[ARCHIVES] Michael Burry – Don’t Be Seduced By Too-Good-To-Be-True High Yield

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One of the best investing resources are Michael Burry’s MSN 2000/2001 Strategy Lab articles where he provides some great insights into his investing strategy. Value investor Burry was the founder of the hedge fund Scion Capital, and he was one of the first investors to recognize and profit from the subprime mortgage crisis. The story of which was told in the 2015 movie – The Big Short.

Burry was a big believer in preserving capital and avoiding permanent loss saying, “It is a tenet of my investment style that, on the subject of common stock investment, maximizing the upside means first and foremost minimizing the downside. The deleterious effect of permanent capital loss on portfolio returns cannot be overstated.”

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One Strategy Lab article which should be of particular interest to all investors is titled – Don’t Worry About Indexes. Worry About Your Stocks, in which he provides some warnings to investors on chasing yields and trying to guess the direction of markets. He also provides his thoughts on which stocks ought to do best regardless of the future. Here’s an excerpt from that article:

Pros And Cons Of Tail Risk Funds

tail risk fundsEditor’s note: This article is part of a series ValueWalk is doing on tail risk hedge funds. The series is based on over a month of research and discussions with over a dozen experts in the field. All the content will be first available to our premium subscribers and some will be released at a Read More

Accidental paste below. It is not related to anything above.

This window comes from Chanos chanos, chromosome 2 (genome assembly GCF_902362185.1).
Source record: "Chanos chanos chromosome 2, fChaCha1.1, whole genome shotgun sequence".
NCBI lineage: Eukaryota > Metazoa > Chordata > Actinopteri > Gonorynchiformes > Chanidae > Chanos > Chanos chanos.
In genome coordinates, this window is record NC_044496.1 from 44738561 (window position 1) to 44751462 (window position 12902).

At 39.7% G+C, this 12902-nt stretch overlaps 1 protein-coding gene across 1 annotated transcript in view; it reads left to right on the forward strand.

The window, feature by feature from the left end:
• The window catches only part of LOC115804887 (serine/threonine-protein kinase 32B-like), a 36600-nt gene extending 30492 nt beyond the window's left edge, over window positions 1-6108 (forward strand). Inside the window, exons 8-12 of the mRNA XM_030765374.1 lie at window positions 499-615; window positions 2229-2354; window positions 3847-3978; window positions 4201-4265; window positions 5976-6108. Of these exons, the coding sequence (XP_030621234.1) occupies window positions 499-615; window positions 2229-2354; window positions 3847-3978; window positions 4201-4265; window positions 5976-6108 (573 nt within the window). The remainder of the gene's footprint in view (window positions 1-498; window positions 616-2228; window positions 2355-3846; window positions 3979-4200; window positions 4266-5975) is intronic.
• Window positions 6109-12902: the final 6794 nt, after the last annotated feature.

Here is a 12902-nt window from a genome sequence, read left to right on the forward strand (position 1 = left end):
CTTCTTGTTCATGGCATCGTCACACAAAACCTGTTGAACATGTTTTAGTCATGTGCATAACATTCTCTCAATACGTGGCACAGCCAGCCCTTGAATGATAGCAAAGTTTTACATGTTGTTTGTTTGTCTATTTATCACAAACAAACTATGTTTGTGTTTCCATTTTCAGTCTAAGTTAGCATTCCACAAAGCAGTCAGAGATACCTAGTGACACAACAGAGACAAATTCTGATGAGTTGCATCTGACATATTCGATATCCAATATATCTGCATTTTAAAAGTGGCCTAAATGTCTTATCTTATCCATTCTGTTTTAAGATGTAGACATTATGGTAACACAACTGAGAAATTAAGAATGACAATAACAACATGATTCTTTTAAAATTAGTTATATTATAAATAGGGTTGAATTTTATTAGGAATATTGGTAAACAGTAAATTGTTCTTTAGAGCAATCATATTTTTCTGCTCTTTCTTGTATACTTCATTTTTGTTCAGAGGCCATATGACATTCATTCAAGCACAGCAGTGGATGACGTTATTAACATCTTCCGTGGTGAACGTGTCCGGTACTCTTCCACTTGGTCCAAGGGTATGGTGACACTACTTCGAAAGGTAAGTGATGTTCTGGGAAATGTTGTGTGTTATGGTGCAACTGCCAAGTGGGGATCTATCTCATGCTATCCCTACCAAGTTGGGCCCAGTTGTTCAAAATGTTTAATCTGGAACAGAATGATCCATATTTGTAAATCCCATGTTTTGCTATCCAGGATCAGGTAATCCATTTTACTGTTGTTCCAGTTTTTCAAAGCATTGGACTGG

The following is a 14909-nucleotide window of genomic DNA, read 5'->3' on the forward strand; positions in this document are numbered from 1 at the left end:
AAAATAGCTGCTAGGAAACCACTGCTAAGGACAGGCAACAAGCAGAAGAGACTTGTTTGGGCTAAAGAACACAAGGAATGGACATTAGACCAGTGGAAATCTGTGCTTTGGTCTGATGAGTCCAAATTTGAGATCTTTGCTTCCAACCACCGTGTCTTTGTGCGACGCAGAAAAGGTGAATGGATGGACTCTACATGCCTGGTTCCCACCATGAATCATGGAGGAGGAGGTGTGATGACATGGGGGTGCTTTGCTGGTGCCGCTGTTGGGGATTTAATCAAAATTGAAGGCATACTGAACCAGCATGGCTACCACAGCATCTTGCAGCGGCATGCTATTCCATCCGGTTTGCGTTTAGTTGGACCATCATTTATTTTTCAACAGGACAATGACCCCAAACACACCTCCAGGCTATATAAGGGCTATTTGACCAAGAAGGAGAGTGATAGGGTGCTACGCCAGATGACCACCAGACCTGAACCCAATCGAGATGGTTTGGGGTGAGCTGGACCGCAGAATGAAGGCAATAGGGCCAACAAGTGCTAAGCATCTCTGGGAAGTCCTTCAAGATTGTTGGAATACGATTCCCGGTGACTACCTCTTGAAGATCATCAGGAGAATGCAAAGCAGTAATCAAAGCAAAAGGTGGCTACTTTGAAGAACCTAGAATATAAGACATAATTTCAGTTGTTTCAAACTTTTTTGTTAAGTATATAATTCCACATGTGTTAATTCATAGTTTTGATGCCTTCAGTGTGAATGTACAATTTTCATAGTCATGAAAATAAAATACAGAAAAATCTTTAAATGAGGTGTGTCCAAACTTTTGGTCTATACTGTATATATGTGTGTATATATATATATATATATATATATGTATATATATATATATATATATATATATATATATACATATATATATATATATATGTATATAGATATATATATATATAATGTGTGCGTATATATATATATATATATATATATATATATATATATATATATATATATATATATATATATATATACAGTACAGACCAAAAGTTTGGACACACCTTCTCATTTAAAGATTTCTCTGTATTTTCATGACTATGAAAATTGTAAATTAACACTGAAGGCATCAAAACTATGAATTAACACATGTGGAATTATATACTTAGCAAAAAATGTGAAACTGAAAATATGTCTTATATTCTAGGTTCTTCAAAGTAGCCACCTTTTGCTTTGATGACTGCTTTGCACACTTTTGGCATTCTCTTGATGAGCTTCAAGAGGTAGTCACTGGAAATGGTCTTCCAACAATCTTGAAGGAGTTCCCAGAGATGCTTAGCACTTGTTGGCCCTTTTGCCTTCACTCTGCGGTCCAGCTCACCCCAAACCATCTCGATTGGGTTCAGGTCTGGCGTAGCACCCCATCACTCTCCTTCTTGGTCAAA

Brace for yet another new paradigm. Welcome to Round 7 of Strategy Lab. The strategy entry pieces together outtakes from the quarterly letters I write to Scion Capital’s investors.

The cumulative return of my picks over the previous two discontinuous rounds has been just over 23%. Over the same 14-month span, the S&P 500 ($INX) returned a cumulative -22%, and the Nasdaq ($COMPX) returned a cumulative -58%. While the relative performance looks respectable, I am not happy with the absolute performance.

It is not generally true that my portfolios correlate with the various indices anyway, and I know I could have done better with my stock picking here within Strategy Lab. Last round’s performance was particularly harmed by my special situation airline and hotel holdings. I will attempt to do better here this round.

The yield chase.

The need for yield has been apparent in the new issue bond markets of late. The Ford deal was doubled in size even as Ford made it clear that the company would be lending out at 0% that which it borrows. Stocks don’t pay dividends anymore, savings and money market accounts yield too little. The remaining option is bonds. To the degree the need for yield results in a mass panic for yield, however, the consequences will be dire.

While earnings yields on equities are commonly mispriced, bond yields are much less commonly mispriced. So what is my recommendation to those who approach me in search of higher yields? Caveat emptor. In other words, work hard not to be seduced when a too-good-to-be-true higher yield investment comes along.

Moreover, should deflation become a factor, the tremendous debt burden under which many U.S. companies and consumers operate will become much more of a burden, even as consumers hold off on consumption as they wait for lower prices.